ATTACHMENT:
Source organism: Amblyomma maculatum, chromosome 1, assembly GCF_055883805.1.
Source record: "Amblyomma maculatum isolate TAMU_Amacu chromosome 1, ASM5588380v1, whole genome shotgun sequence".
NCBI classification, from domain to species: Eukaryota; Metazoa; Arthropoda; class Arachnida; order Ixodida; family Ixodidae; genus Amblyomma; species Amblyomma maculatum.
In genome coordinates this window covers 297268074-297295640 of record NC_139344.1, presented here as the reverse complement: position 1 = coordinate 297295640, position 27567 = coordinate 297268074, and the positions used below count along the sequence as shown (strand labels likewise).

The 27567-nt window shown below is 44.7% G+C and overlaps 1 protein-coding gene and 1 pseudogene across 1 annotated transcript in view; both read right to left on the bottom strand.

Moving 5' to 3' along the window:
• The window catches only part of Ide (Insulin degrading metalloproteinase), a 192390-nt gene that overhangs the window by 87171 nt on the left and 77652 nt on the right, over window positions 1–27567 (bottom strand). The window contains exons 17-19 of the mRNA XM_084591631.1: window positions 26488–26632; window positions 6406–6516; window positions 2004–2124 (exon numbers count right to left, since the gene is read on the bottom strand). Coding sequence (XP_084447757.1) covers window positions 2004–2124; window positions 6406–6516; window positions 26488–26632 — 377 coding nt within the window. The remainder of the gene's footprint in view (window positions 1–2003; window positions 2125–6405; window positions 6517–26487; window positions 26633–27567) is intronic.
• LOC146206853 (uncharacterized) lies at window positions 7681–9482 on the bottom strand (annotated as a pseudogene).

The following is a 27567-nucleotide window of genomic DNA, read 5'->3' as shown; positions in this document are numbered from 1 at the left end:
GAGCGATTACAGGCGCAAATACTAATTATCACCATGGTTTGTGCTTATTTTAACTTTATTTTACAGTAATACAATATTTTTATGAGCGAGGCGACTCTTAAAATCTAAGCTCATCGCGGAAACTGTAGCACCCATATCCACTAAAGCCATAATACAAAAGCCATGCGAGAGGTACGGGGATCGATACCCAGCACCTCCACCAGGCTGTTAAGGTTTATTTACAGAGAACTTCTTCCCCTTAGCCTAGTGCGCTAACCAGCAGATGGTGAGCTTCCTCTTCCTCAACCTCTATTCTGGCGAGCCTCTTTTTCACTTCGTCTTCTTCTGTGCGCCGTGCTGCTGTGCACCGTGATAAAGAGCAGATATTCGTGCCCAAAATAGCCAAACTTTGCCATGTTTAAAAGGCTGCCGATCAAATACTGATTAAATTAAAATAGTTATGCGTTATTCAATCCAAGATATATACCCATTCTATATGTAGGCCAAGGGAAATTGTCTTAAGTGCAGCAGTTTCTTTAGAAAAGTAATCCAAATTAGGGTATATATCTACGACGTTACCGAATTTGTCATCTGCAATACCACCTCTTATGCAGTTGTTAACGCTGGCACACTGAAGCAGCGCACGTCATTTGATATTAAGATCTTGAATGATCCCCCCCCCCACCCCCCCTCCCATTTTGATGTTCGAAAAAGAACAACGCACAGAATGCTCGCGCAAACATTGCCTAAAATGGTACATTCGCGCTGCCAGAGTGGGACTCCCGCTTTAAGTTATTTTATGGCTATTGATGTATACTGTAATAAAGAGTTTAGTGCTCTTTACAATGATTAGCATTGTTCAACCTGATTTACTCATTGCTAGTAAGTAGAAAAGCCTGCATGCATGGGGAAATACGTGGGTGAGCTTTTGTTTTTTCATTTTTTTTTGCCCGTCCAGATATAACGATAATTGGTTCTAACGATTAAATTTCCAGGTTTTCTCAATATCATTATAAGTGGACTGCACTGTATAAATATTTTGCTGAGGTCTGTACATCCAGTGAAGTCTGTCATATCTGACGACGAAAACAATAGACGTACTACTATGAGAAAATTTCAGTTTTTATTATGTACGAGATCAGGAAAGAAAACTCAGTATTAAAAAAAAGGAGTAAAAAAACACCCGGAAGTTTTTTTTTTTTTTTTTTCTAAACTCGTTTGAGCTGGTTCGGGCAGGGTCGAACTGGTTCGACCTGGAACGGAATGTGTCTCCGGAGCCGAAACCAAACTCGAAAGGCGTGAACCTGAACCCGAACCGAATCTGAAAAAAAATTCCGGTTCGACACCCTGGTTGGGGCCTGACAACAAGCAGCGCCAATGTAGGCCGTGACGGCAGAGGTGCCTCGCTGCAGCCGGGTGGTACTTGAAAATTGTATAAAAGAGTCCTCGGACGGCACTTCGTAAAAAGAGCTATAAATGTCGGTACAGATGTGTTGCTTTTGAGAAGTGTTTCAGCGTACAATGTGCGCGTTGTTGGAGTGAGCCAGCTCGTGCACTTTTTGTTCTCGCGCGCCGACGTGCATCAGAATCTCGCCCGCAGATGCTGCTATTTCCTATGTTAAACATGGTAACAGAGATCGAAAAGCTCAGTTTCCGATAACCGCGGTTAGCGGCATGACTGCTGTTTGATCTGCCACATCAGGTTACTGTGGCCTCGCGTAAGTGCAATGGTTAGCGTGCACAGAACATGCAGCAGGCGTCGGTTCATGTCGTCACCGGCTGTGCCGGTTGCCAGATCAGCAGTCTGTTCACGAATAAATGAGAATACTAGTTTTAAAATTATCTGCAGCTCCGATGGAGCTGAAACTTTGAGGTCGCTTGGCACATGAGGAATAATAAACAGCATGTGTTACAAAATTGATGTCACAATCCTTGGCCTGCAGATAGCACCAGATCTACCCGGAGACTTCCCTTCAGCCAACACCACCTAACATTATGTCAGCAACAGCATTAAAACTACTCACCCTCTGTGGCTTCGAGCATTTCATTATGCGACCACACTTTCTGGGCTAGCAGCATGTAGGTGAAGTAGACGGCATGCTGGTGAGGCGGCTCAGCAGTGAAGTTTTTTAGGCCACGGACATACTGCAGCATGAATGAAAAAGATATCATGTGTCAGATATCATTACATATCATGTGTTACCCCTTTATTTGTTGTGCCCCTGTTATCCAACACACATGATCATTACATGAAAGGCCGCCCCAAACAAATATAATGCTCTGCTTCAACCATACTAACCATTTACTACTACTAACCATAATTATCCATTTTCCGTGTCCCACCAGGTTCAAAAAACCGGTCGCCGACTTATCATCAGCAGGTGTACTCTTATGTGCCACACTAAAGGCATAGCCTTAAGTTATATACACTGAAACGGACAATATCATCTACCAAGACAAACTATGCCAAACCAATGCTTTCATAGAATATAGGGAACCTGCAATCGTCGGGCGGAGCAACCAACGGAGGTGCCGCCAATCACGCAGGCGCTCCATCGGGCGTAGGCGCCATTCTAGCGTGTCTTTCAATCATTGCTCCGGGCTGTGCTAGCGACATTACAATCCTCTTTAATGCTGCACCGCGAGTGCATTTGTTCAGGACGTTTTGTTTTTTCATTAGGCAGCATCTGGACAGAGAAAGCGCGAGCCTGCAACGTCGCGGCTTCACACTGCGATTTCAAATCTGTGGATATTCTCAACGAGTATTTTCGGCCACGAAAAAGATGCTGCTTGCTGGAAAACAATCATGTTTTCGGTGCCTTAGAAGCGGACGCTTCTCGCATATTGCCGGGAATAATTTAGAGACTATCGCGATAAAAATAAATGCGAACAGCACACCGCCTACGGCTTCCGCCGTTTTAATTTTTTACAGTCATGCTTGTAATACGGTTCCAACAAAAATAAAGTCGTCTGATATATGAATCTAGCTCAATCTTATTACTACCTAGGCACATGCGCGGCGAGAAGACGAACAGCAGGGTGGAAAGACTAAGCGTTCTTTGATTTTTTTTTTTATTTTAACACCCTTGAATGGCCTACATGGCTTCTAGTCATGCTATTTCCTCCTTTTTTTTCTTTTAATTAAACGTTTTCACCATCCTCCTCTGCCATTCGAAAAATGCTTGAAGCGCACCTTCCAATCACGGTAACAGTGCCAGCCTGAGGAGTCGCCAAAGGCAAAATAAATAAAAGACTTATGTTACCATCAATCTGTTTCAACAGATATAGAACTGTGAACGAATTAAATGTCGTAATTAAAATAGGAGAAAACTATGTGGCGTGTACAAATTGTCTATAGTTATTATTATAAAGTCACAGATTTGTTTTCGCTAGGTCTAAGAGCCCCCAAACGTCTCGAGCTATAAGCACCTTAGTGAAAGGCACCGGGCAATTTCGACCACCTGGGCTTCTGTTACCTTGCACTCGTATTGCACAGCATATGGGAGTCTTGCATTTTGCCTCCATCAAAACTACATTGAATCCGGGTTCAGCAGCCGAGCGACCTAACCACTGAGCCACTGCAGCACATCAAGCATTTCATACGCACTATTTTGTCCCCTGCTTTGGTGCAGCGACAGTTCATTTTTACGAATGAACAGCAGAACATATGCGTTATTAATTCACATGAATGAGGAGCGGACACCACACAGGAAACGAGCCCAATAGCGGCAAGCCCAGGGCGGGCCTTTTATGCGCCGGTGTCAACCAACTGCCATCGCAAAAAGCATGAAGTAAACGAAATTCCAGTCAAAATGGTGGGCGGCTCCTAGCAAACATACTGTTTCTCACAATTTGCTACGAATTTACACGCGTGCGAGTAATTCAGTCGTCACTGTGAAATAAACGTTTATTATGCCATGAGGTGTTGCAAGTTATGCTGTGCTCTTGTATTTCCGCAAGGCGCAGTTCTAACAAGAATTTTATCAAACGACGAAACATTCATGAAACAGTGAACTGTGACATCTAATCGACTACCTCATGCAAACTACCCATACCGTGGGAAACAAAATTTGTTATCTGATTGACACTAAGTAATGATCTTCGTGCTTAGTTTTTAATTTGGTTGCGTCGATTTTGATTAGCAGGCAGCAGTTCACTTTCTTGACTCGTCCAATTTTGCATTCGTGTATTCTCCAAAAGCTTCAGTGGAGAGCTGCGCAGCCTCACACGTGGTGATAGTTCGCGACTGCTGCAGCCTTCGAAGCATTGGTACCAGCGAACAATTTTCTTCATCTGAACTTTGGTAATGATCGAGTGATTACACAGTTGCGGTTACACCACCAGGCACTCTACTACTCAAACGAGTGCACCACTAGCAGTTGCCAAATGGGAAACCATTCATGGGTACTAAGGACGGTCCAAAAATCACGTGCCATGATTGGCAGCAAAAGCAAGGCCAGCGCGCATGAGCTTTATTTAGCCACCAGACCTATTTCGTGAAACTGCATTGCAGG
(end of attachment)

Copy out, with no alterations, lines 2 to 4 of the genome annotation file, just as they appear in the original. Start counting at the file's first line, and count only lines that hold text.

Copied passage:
Source record: "Amblyomma maculatum isolate TAMU_Amacu chromosome 1, ASM5588380v1, whole genome shotgun sequence".
NCBI classification, from domain to species: Eukaryota; Metazoa; Arthropoda; class Arachnida; order Ixodida; family Ixodidae; genus Amblyomma; species Amblyomma maculatum.
In genome coordinates this window covers 297268074-297295640 of record NC_139344.1, presented here as the reverse complement: position 1 = coordinate 297295640, position 27567 = coordinate 297268074, and the positions used below count along the sequence as shown (strand labels likewise).